It used to be an exclusive group, but despite the recession and calls for wage restraint, membership of higher education's £100,000-a-year club is rapidly expanding.
Figures obtained from institutional accounts show that the number of staff earning six-figure incomes rose in all but a handful of universities between 2007-08 and 2008-09.
At the London School of Economics, 85 staff now earn at least £100,000, up from 41 the previous year; at the University of Oxford, the number rose from 88 to 135; and at the University of Cambridge, it increased from 89 to 122. These figures, which exclude staff part-paid by the National Health Service, include nine staff at the LSE, eight at Oxford and 19 at Cambridge who earn more than £150,000 a year.
In December 2009, Philip Hammond, the Conservative Shadow Chief Secretary to the Treasury, said a Tory government would publish the names and salaries of all public sector managers earning more than £150,000 a year, reflecting public anxieties over pay levels.
Some universities have attributed the rise in earnings to national pay deals.
The University of Bristol's 2008-09 financial statement lists 49 people earning at least £100,000 a year, excluding those on clinical contracts, up from 33 in 2007-08.
A Bristol spokeswoman said the national 5 per cent pay deal in 2008 was "the principal reason" for the increase, adding that the university's senior management team had asked its remuneration committee to freeze their pay from August 2010.
Loughborough University, which has seen the number of staff on six-figure incomes rise from four to 18, offered the same explanation.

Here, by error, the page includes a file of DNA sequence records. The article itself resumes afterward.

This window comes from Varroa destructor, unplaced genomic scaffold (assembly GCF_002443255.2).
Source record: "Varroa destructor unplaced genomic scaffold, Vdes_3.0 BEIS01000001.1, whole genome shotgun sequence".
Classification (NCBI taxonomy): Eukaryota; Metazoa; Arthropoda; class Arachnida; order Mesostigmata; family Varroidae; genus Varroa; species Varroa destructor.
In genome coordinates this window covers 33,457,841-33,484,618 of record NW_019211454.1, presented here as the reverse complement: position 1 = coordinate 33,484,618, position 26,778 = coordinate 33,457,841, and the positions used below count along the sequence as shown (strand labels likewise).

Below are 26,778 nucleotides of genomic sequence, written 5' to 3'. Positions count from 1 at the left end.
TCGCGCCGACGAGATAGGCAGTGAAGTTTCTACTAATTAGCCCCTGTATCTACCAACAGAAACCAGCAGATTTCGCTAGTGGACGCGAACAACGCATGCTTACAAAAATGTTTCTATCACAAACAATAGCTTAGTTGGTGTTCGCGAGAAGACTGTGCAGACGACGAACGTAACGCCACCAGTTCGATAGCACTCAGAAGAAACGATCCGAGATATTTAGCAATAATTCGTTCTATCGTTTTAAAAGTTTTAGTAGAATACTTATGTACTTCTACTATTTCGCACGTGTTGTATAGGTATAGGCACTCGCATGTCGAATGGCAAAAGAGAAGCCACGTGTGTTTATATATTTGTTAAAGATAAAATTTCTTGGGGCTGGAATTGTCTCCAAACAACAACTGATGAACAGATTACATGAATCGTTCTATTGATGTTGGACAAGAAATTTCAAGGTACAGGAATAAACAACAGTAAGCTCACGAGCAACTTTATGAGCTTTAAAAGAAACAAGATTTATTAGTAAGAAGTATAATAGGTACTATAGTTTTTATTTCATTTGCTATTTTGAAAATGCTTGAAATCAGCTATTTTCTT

At King's College London, where up to 205 jobs are being cut, 202 employees - 44 of them non-clinical staff - earn at least £100,000, up from 188 in 2007-08.
A spokesman for King's said its salaries were "internationally competitive" and necessary to attract and retain the best staff.
But a recent briefing from the Educational Competencies Consortium, Controlling the Pay Bill, warns universities against matching the "going rate".
"Often, pressure to increase pay is applied through assertions regarding other employers' pay rates. Changing a pay rate in response to such pressure should only be done if there is adequate and relevant evidence to justify the increase," it says.
"Failure to do so can result in wasting money and unsettling other existing employees."
A new analysis by the University and College Union shows that increases in the number of teaching staff did not keep pace with the rising number of highly paid employees between 2006-07 and 2007-08.
A motion to be debated at the UCU's annual congress in May will call on vice-chancellors and senior staff not to take greater percentage pay increases than the lowest-paid members of staff on a negotiated pay scale.
Some universities have bucked the trend by reducing the number of top earners.
Brunel University now has 16 staff taking home more than £100,000 a year, down from 22 in 2007-08.
A spokesman for the institution attributed this to "natural turnover", with retirees replaced by staff on lower pay scales.